Roy Fowler comes to Santa Barbara by way of several decades’ residence in Manhattan, but he does so as a native son coming home. There could be no better place for him to land than the Patty Look Lewis Gallery, where his masterful, expressionistic paintings of waves, shells, and butterflies look handsome and up to the minute. Fowler employs a bright, slightly restricted palette that helps foreground his considerable skills as a draftsman. His images of the whorls created by breaking ocean waves are reminiscent of surf magazine photographs that capture the inside of curling breakers, creating a vivid sensation of the wave’s thrust and dynamism. Blown up to this size-a hefty 75Ê°96Ê°-the Fowler barrels are built out of nearly abstract patches of solid color arranged so as to indicate the rippling reflections and translucencies of moving water. The combination of painterly brush control and decisive, almost sculptural scale results in a wonderfully satisfying image, something that seems at once absolutely familiar and perfectly original.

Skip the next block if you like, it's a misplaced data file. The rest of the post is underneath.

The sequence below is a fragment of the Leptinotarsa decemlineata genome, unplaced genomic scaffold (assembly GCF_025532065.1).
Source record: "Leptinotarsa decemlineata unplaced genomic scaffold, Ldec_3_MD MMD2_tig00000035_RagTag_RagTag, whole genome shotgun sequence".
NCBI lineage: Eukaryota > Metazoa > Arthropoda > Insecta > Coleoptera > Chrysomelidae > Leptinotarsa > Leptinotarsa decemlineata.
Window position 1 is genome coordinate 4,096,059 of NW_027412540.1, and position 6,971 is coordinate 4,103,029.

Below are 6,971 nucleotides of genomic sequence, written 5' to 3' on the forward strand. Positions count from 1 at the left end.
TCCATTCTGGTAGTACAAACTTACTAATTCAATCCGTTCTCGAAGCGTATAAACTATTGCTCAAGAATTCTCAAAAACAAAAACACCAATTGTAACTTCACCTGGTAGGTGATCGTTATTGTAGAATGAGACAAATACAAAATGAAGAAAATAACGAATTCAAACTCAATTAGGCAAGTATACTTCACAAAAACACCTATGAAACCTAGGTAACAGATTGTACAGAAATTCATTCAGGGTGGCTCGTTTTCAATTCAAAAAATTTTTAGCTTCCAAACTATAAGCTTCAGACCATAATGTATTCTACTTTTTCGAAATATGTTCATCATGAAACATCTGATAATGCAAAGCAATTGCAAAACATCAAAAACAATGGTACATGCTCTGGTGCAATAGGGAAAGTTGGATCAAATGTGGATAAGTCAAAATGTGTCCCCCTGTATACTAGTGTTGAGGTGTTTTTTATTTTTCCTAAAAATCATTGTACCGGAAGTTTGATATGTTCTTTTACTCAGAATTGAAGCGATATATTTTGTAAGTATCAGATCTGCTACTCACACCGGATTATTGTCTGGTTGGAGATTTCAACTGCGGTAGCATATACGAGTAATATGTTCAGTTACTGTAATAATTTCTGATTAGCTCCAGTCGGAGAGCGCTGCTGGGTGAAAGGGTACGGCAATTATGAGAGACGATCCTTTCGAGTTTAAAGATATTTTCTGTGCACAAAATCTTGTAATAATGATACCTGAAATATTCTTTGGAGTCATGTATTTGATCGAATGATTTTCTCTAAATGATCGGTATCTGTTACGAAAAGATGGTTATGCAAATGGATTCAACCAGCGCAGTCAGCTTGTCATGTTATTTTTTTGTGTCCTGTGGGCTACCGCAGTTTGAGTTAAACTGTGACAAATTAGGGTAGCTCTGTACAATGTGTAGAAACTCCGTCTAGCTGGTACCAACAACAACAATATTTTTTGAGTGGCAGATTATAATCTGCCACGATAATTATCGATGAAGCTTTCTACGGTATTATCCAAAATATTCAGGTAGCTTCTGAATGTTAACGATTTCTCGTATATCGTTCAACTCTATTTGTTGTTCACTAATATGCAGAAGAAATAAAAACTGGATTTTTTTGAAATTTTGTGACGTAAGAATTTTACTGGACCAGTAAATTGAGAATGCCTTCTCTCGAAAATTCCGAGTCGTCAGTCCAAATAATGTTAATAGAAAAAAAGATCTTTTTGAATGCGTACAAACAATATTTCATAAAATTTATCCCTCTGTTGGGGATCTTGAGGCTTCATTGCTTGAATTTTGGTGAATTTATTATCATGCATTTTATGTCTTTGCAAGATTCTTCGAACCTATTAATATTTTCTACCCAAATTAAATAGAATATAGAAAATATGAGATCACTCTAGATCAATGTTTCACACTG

On another wall of the gallery hangs “Coronado,” a large canvas that depicts the Monarch butterflies in their habitat on the Ellwood Bluffs. The oil painting is almost cubist in its structure, but through the green leaves and shield-shaped Monarchs there breathes the lush freedom of Henri Rousseau’s sublime equatorial jungles. There is an interesting story behind this monumental image. In 2001, Fowler took a position teaching painting at UCSB that was to begin in late September. On September 11, Fowler and his wife were evacuated from their long-time residence in Manhattan’s TriBeCa, just blocks from the World Trade Center disaster. For a time, Fowler sat in a Brooklyn-bound subway car directly beneath the burning buildings. His train pulled out of the station just moments before the towers collapsed. Deeply affected by this traumatic experience, Fowler nevertheless made his way to UCSB, only to find that he was increasingly uncomfortable working indoors. In an attempt to shake his anxiety, he took his painting class outside and began a series of watercolors, one of which became the basis for “Coronado.” It’s been a long trek, but something very special has come out of the journey.